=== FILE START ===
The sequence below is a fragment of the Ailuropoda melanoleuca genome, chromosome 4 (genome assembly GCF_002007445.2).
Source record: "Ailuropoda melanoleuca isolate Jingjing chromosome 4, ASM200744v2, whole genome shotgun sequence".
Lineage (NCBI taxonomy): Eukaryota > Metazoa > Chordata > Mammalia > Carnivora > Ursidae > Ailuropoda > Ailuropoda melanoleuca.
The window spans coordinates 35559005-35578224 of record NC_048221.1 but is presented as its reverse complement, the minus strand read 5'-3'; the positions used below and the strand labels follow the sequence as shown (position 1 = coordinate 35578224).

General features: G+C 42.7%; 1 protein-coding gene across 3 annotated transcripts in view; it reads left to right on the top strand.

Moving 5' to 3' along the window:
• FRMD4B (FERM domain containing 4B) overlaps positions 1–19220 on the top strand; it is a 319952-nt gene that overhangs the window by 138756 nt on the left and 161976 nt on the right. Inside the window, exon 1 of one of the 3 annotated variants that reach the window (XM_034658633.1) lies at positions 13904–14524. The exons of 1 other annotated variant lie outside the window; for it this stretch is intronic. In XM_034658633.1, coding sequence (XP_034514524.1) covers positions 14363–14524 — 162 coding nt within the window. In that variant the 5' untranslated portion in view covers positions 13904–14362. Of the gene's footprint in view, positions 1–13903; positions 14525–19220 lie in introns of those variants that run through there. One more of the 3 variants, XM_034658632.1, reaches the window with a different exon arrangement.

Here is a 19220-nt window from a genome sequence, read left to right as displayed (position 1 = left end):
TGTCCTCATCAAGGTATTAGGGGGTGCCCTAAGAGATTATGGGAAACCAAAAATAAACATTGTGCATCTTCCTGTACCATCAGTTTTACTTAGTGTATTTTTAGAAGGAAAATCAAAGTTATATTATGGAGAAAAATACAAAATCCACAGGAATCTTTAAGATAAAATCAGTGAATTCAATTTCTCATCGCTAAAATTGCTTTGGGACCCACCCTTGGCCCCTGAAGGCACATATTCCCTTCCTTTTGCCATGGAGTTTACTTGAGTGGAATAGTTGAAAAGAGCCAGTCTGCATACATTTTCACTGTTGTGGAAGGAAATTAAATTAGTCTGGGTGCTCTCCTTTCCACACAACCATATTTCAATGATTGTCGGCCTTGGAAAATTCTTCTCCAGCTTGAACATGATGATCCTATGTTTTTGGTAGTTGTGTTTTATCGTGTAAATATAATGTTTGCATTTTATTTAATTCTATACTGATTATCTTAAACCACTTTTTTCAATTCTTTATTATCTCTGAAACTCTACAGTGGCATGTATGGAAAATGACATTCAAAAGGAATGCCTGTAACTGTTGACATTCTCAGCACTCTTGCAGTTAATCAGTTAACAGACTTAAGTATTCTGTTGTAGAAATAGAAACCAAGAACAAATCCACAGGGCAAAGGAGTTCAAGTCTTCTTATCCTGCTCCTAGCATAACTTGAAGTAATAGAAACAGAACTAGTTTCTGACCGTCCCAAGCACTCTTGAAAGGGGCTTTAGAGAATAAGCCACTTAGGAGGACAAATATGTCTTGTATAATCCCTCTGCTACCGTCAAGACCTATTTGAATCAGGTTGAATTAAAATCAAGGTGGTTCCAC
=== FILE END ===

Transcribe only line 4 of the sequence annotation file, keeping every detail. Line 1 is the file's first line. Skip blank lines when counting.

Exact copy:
The window spans coordinates 35559005-35578224 of record NC_048221.1 but is presented as its reverse complement, the minus strand read 5'-3'; the positions used below and the strand labels follow the sequence as shown (position 1 = coordinate 35578224).